Additional Book Information
Series: NYRB Classics
Publication Date: January 14, 2020
Sketches of the Criminal WorldFurther Kolyma Stories
by Varlam Shalamov, translated from the Russian by Donald Rayfield, introduction by Alissa Valles
An NYRB Classics Original
In 1936, Varlam Shalamov, a journalist and writer, was arrested for counterrevolutionary activities and sent to the Soviet Gulag. He survived fifteen years in the prison camps and returned from the Far North to write one of the masterpieces of twentieth-century literature, an epic array of short fictional tales reflecting the years he spent in the Gulag. Sketches of the Criminal World is the second of two volumes (the first, Kolyma Stories, was published by NYRB Classics in 2018) that together constitute the first complete English translation of Shalamov’s stories and the only one to be based on the authorized Russian text.
Shalamov spent six years as a slave in the gold mines of Kolyma before finding a less intolerable life as a paramedic in the prison camps. He began writing his account of life in Kolyma after Stalin’s death in 1953 and continued for the next twenty years. In this second volume, Shalamov sets out to answer the fundamental moral questions that plagued him in the camps where he encountered firsthand the criminal world as a real place, far more evil than Dostoyevsky’s underground: “How does someone stop being human?” and “How are criminals made?” By 1972, when he was writing his last stories, the remnants of the camps were being destroyed, the guard towers and barracks razed, the barbed wire rolled up and taken away. “Did we exist?” Shalamov asks, then answers without hesitation, “I reply, ‘We did,’ with all the expressiveness of an official statement, with the responsibility, the precision of a document.”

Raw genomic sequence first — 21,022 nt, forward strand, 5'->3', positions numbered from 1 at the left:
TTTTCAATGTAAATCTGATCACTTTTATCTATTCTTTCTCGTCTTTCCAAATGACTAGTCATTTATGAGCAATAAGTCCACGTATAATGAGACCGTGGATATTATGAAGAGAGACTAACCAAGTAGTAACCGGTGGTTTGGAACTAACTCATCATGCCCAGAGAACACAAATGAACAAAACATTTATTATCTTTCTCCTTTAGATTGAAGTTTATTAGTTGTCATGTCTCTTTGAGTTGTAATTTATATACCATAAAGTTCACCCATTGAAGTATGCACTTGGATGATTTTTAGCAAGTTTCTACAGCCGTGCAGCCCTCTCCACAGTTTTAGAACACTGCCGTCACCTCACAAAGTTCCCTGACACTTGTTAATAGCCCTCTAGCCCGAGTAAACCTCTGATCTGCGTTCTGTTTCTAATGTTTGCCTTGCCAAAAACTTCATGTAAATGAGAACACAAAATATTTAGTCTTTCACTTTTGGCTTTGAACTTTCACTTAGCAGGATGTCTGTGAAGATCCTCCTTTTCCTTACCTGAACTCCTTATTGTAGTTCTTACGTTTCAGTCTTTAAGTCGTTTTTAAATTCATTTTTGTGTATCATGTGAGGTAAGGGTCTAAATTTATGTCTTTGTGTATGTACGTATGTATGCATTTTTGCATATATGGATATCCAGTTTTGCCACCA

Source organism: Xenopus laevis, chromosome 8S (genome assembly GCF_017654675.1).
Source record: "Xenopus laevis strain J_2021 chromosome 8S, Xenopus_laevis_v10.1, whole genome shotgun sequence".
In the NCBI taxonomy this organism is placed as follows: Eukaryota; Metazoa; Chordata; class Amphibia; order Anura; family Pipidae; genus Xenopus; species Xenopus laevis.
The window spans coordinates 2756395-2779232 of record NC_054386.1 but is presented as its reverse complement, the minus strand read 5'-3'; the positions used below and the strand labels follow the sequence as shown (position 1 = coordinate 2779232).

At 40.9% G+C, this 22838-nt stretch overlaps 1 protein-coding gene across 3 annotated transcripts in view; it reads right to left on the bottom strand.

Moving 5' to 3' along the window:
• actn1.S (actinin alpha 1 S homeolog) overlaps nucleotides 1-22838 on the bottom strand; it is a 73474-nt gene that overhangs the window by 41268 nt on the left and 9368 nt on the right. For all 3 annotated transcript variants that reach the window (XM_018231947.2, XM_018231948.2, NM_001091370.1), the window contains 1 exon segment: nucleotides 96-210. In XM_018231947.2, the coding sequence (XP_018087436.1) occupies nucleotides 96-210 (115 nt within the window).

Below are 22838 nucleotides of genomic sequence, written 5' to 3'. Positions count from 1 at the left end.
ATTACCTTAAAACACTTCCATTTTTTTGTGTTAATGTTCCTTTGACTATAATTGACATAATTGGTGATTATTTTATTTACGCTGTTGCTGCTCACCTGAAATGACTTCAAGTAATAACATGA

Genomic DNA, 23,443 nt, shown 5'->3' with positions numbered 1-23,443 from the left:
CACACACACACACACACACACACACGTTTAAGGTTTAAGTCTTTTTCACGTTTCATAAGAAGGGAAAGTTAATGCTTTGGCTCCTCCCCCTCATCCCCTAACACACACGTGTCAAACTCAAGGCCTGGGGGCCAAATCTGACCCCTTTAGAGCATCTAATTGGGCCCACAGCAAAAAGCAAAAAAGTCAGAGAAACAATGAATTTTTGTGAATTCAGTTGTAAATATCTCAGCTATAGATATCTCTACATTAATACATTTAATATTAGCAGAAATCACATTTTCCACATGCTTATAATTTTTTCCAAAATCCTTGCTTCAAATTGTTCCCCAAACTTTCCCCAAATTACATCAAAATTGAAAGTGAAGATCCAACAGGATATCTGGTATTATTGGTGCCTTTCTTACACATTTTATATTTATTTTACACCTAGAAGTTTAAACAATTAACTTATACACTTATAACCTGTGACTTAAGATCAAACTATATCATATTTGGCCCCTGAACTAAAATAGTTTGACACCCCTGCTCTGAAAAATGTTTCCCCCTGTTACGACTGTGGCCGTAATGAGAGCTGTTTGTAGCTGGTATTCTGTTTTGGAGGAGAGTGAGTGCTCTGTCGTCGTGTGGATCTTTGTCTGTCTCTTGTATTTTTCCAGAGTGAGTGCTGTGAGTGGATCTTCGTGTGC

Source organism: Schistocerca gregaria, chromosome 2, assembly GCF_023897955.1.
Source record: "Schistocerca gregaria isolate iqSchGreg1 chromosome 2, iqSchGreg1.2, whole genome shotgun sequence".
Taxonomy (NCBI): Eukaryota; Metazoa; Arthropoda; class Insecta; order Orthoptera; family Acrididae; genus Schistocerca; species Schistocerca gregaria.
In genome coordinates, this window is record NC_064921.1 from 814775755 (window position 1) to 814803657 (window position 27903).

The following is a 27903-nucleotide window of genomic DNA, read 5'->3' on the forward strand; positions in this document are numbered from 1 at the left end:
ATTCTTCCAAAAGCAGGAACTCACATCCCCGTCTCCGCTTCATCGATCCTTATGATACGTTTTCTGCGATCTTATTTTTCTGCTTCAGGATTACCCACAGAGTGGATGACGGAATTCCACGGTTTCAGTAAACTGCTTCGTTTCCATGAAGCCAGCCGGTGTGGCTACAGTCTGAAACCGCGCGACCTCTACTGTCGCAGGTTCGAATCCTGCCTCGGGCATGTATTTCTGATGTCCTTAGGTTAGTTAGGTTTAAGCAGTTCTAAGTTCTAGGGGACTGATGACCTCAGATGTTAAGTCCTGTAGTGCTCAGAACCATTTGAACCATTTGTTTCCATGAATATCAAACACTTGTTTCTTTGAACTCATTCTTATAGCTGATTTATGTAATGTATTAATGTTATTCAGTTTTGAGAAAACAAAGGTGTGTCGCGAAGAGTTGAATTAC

Shalamov is an unparalleled reporter on life in the Gulag and anatomist of the camp condition, which like an ulcer bled its malignance through the whole body of Soviet society. Not only a reporter but a great practitioner too of a ruthlessly stripped-down art.
—J. M. Coetzee